So here’s Tony. He fisks Juan Cole on a regular basis. Lots of examples of Hezbollah intimidating people into showing up at rallies.
    Also notice how the anti-Syria rallies are more mixed gender and Westernized, and the pro-Syria rallies look like nothing but angry young male jihadi types. My guess is alot of them are bussed in from Palestinian refugee camps.

  • Bill

    Even the Israelis are debating among whether to support efforts to end the Syrian presence in Lebanon. (See Zeev Schiff in Haaretz.)
    Fiske lives in West Beirut, as he did when much of the worst violence in that city occurred. Fiske fears that the civil war may resume (as the piece Jeff cited from the March 8, 2005 Independent makes clear). In part, Fiske feared this because he knew that the then-upcoming March 8 pro-Syrian demonstration in Beirut would dwarf the earlier anti-Syrian protest. Fiske also reasonably expected it to be heavily-armed. An incident could have sparked a bloodbath.
    Fiske is not a pro-Syrian apologist. His articles following the Hariri assassination were not friendly to Syria. In his March 9, 2005 story in the Independent about yesterday’s large pro-Syrian demonstration in Beirut, Fiske remarks that in 1987 the Syrians massacred Hezbollah members. (Fiske also reports that he saw evidence that there were Syrians among the demonstrators, although he affirms that the crowd was overwhelmingly Lebanese.)
    However, there is another problem that Fiske recognizes: a majority of Lebanese may support the Syrian presence. (There have also been pro-Syrian demonstrations — presumably largely Sunni — in Tripoli.) Unfortunately, the break-down between opponents and supporters of the Syrians seems to be largely along confessional lines (but not exclusively, hence there are Sunnis on both sides).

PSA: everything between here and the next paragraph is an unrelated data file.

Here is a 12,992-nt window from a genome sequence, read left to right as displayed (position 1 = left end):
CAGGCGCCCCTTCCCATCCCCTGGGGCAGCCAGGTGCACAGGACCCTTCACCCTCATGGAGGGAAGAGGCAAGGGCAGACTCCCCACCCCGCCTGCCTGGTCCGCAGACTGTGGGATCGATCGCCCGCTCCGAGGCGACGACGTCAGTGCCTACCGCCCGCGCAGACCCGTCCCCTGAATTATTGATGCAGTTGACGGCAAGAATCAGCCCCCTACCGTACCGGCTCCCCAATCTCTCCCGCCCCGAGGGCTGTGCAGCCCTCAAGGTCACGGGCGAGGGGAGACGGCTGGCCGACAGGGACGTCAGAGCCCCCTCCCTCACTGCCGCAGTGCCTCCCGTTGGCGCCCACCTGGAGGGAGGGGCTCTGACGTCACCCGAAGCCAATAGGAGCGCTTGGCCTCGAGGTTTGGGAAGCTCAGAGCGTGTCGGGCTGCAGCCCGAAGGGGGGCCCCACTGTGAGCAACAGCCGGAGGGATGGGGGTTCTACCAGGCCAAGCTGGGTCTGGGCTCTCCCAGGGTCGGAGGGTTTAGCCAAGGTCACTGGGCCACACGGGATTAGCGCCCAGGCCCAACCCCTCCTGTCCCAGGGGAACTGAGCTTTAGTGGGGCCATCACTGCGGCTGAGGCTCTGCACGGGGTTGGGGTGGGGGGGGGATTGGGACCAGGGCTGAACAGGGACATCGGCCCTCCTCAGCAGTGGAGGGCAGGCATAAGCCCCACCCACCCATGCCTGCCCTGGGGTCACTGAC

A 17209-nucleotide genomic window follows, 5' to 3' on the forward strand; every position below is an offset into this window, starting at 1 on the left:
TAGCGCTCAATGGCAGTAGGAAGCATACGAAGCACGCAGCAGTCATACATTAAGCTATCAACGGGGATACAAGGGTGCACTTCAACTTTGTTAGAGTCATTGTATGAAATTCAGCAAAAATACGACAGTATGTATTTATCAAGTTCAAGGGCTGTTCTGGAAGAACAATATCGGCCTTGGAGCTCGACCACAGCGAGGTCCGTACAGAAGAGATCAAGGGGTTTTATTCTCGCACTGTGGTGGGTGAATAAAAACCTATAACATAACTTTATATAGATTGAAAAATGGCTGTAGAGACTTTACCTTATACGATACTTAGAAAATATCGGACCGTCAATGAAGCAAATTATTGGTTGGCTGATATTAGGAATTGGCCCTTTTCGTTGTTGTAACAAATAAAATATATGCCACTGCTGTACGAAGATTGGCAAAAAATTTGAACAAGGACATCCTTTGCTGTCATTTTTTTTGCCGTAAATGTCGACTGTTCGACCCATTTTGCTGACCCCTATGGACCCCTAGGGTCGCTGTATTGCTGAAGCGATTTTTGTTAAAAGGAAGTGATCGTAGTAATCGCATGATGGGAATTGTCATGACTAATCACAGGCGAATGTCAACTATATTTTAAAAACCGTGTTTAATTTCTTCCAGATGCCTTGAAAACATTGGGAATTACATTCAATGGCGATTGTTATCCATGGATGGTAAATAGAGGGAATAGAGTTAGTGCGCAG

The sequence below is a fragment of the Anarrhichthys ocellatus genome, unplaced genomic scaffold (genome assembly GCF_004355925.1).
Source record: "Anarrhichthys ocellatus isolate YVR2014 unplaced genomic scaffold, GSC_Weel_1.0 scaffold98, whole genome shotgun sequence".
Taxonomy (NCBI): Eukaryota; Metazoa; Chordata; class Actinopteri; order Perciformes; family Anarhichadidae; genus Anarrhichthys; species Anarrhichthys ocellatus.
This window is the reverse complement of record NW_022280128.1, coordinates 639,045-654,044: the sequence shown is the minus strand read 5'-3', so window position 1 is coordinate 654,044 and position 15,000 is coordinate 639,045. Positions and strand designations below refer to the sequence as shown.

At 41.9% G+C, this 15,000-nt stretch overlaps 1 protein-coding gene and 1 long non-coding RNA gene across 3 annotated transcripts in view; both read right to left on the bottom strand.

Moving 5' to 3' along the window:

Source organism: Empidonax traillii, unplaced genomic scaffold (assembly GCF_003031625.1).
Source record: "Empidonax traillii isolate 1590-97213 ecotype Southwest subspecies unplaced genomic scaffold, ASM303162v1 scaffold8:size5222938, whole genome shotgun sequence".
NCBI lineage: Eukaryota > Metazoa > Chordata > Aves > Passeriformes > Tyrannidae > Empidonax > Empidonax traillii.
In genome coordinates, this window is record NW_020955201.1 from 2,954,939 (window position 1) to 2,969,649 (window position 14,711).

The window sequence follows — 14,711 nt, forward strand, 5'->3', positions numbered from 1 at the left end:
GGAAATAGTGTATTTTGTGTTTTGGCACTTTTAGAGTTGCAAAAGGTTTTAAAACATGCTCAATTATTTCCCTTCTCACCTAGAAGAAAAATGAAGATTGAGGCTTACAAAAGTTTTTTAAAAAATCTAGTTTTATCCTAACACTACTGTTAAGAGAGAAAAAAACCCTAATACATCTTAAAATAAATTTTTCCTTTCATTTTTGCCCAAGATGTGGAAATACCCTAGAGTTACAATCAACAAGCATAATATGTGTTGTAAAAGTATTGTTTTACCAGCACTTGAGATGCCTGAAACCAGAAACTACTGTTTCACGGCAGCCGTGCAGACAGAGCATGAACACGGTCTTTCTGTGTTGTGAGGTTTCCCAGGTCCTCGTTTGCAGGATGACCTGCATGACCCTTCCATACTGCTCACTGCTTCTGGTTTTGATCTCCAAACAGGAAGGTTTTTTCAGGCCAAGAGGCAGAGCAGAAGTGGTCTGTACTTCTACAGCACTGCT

Perhaps everything in Lebanon will work out, but Fiske has reasons for his pessimism.

  • Kat

    Yehudit might just be 100% correct!!{The giant Hezbollah rally that drew nearly half a million purported supporters of Syria’s occupation of Lebanon included non-Lebanese citizens, Syrian workers, students and municipal employees coerced into joining the protest} (former Lebanese Prime Minister Michel Aoun)
    (“Yesterday’s huge protest calling for Syria to stay made it look to the world like a large segment of the Lebanese population actually wants to live under Syrian occupation,” said Aoun, speaking from Paris. “But the protest wasn’t what it appeared to be. It was an elaborately staged affair.” )

  • bill

    Michel Aoun is a Maronite Christian and a long time opponent of Syria. What else would he say? He can hardly admit that hundreds of thousands of Lebanese disagree with him.
    Funny that none of the observers on the scene reported that Palestinians were at the demonstration. Not even the Israeli press is claiming that the crowd contained Palestinians. Also 500,000 is the minimum number at the demonstration. When Haaretz reported that Lebanese security officials put the number at one million, it did not challenge the figure.
    Lebanon has a total population of about 3.5 million. There are at most 400,000 Palestinians in Lebanon, though some social scientists believe that it has been reduced to 200,000 due to immigration to Europe. Hezbollah organized the pro-Syrian rally in under two days. Because of time constraints, the rally had to be largely made up of Hezbollah members and supporters.
    Hezbollah is not a Palestinian organization. There was insufficient time to bring in Palestinians, even if Palestinians had wanted to participate.
    Regarding Yehudit’s remarks about the appearence of the demonstrators: it is hardly surprising that the members of a Shiite party appear in non-Western clothing, particuliarly given the class break-down in Lebanese society. (Perhaps Yehudit means that only those in Western garb should be allowed to express opinions.) Fisk reported that there were families at the demonstration. The NY Times commented that there were many women wearing traditional attire at the Pro-Syrian rally. Of course, if Yehudit is correct that the majority of the Pro-Syrian rally is male, that would suggest that Pro-Syrian sentiment is much higher than the demonstration would otherwise indicate (after all, the traditional Shiite women stayed home.)

  • Kat
  • unknown

    Fisk is just another I-Hate-America American. Hey, Fisk, we hate you too.